June 21, 2018

Rambling On About My Glory Days: From Yaz to Perco to Ochocinco

November 21, 2009 by · Leave a Comment 

Whenever I have a baseball coach’s clinic, I begin with a trivia question, “Who caught the last ball that Carl Yastrzemski ever hit in a major league game?” Not one person has ever answered correctly; until I gave them the hint, “The answer is so obvious, like it is right in front of you.” Every once in a while the “average Joe” (Jack Perconte) gets touched by “greatness” (Carl Yastrzemski). For the young coaches in the audience, I remind them that Yaz was the last player to win the Triple Crown, the league leader in homeruns, RBIs and batting average. What a great achievement, and that Yaz is the last player to do it over 40 years ago, speaks to its remarkable nature. Not to be outdone, I believe I had my own triple crown that year (1967) in little league - league leader in walks, bloop singles and stolen bases. I do not believe anyone could have predicted that 16 years later these two Triple Crown titans would meet in the big leagues. To think that I would be a small footnote in Yaz’s career makes me proud to this day.

Here is how it went down, as the ball went up. I happened to get the start at second base on the last game of the 1983 season for Yaz’s final game. The whole weekend was an experience I will never forget. Fenway Park was electric the entire weekend with rhythmic chants of “Carl Yastrzemski” being sung often. What a feeling that must be to have a packed stadium reciting your name in unison. Just being there to hear and see such a tribute was awesome. I cannot remember what inning it was that Yaz came to bat but it was obvious it was to be his last major league at-bat. Our pitcher, being somewhat nervous I am sure, fell behind 3 & 0. Nobody wanted to see Yaz walk in his final at-bat, including Yaz. On the next pitch, Yaz helped the pitcher out by swinging at the obvious ball 4; but that is what the greats do, they rise to the occasion. The ball rose straight up to me at second base. I caught it and flipped it in so the ball could be saved for history.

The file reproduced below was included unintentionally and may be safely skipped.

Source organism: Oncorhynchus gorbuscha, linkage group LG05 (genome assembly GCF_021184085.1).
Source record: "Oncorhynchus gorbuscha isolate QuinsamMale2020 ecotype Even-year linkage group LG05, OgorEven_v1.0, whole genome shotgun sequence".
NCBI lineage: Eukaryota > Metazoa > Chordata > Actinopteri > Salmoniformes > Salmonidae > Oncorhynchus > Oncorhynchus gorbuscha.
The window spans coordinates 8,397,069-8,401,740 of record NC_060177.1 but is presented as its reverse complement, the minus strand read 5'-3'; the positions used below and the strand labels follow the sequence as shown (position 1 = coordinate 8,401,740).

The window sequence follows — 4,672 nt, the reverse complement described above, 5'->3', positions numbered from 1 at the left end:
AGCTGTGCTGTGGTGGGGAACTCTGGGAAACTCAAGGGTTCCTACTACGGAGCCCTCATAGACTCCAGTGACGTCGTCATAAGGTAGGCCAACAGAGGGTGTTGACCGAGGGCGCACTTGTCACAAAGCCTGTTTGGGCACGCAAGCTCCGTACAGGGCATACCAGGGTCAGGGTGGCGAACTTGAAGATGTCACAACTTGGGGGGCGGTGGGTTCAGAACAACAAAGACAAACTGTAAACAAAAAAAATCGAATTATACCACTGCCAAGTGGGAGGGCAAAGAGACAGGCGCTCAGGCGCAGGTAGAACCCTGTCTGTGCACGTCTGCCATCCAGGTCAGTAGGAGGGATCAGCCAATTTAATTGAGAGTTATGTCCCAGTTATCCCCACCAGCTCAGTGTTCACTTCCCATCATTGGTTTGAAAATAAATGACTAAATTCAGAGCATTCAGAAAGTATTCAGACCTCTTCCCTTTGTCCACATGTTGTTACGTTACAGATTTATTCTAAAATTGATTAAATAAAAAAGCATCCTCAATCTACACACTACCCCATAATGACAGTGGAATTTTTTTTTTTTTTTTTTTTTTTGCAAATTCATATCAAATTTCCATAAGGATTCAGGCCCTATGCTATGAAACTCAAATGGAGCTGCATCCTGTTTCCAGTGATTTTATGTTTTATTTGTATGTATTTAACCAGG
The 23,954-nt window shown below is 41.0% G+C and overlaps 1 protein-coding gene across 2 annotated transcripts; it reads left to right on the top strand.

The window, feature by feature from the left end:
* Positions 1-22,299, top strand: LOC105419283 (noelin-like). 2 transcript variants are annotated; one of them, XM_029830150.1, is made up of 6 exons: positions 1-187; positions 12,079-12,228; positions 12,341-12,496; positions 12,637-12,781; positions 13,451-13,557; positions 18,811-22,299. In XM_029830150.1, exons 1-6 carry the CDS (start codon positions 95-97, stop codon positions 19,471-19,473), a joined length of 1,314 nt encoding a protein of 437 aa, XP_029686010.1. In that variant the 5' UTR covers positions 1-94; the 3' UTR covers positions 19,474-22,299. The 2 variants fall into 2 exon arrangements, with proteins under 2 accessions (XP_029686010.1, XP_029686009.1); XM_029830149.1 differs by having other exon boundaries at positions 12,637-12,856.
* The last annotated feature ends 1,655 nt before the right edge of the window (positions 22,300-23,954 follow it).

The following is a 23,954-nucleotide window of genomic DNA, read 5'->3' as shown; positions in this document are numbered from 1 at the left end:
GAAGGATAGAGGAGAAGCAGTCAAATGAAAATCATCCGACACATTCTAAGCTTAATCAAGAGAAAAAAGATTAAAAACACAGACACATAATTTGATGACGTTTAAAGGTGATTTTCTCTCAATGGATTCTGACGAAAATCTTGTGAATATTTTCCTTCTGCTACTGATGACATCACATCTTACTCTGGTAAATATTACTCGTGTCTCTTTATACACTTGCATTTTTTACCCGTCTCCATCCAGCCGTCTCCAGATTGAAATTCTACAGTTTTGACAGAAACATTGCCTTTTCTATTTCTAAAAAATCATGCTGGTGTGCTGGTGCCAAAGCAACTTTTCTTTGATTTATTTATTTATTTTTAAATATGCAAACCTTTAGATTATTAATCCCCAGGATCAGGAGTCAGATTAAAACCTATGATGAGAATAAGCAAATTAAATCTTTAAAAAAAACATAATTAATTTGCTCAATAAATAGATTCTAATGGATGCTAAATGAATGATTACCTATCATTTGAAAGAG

So what does Chad Ochocinco have to do with this story? All of these years I have been thinking of things I could have done with the ball after the “great” catch. Maybe I could have had an extra ball in my pocket and made a quick switch before giving the ball up. I believe the best idea may have come from one of Ochocinco’s questionable but entertaining touchdown displays. I could have had a pen in my pocket and signed the ball “To Yaz, Best Wishes, from Perco.” Then at least, somebody would know the answer to the trivia question and I could have been remembered with one of those cool nicknames that everyone knows, like Yaz, Perco and Ocho.

Former major leaguer Jack Perconte is the author of The Making of a Hitter (http://jackperconte.com) and has a baseball instruction blog that can be found at www.baseballcoachingtips.netl. He has recently published his second book Raising an Athlete: How to Instill Confidence, Build Skills and Inspire a Love of Sport

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